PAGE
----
Brookings Now

Brookings Scholars on Government Shutdown Crisis

Fred Dews

A partial shutdown of U.S. federal government services commenced on October 1. The Brookings Now blog highlighted in real time what Brookings experts said about the shutdown, its implications for governance and the economy, and the potential showdown over the debt limit. Tweet this »

Visit FixGov blog and the federal budget topic page to continue following what Brookings scholars are saying about the government shutdown.

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Bruce Katz writes that “This shutdown further exposes that the responsible leaders in this country are primarily in our cities and metropolitan areas.” 

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Tuesday, 6:16 pm: Darrell West says “Save the Pandas! Don’t close government videos and websites.”

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4:58 pm: Philip Wallach—”There are all sorts of important functions that will be suspended.”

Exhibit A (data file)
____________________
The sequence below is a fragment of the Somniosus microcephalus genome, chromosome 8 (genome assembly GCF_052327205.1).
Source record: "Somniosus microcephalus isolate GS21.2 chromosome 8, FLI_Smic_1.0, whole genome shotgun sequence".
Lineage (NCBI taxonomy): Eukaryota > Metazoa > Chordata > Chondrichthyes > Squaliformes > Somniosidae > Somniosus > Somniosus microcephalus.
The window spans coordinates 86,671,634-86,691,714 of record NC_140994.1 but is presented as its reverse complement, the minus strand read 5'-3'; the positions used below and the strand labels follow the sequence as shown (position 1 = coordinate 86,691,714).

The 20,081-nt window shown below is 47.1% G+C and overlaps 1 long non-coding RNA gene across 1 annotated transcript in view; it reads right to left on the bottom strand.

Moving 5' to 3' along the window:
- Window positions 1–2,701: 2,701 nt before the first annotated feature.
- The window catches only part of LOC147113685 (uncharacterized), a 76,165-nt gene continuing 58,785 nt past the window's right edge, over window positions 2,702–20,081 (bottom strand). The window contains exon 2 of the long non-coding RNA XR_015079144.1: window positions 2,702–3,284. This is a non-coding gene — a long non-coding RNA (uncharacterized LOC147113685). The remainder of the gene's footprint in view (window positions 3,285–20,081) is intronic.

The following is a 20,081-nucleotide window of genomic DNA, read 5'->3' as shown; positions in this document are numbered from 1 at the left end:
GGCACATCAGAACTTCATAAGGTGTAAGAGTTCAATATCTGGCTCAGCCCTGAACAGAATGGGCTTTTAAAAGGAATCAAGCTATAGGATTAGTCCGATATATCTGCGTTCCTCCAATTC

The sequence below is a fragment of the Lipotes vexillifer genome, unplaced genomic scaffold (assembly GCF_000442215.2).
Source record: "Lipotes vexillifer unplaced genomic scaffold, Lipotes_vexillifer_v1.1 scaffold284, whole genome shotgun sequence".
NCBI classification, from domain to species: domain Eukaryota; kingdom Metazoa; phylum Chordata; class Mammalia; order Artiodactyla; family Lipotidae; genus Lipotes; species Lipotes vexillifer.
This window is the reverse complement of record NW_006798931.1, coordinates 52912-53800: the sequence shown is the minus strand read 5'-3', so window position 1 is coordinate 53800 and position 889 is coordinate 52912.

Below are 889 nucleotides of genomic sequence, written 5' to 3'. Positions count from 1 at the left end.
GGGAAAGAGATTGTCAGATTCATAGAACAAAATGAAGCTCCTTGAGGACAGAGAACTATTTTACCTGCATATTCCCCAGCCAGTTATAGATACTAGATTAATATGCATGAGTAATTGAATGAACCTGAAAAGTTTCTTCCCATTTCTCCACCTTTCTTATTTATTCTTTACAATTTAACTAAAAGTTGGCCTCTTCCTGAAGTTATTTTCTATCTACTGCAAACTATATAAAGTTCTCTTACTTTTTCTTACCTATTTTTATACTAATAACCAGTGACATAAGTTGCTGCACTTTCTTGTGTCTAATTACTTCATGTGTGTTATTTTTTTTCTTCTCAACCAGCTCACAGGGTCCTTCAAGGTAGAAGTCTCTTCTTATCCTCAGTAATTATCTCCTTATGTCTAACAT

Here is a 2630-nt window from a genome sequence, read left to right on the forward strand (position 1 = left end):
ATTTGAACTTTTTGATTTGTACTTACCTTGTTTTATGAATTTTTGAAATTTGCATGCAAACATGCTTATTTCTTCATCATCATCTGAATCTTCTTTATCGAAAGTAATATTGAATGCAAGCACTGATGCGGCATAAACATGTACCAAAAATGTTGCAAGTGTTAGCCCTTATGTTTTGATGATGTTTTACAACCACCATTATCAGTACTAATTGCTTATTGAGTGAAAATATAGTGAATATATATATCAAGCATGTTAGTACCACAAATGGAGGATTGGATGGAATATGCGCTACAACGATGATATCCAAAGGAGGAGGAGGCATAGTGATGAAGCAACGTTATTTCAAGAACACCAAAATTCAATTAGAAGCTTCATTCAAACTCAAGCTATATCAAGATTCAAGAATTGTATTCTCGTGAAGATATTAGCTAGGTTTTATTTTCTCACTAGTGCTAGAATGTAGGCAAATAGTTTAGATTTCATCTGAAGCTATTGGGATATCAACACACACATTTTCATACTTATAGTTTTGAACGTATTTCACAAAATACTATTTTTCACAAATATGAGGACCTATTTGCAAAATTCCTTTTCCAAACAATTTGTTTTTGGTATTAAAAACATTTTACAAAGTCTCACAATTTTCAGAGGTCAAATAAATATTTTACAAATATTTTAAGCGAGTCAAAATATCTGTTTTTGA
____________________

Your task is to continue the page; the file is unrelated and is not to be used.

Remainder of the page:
Read more:

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10:04 am: John Hudak explains that mandatory spending programs, such as Social Security and Medicaid, “would be untouched by the current budget battle we’re having.”

9:48 am: Bill Galston says the GOP overplayed its hand with Obamacare in the government shutdown fight.

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3:35 am: Sarah Binder explains the difference between congressional “ping-pong”—the back and forth of amendments between the House and Senate—and a conference committee.

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Tuesday, 12:01 am: News update—The federal government shutdown has commenced.

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10:36 pm: Tom Mann, co-author of It’s Even Worse Than It Looks, on MSBNC tonight: John Boehner “feels such enormous pressure to produce the entire majority on the floor of the House from his own party, and since 30 or 40 of those members are just completely out of touch with reality and care nothing about governance or problem-solving or practical matters he’s become completely at their disposal and can’t get anything done.”

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4:07 pm: Elaine Kamarck calls Rep. John Boehner “an extraordinarily weak Speaker of the House” in her discussion on WSJ live of probable winners and losers in the event the government shuts down. Watch the video below:


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2:28 pm: News update—The Senate voted 54-46 to reject the most recent House bill that included language to delay the Affordable Care Act for one year and repeal the medical device tax.

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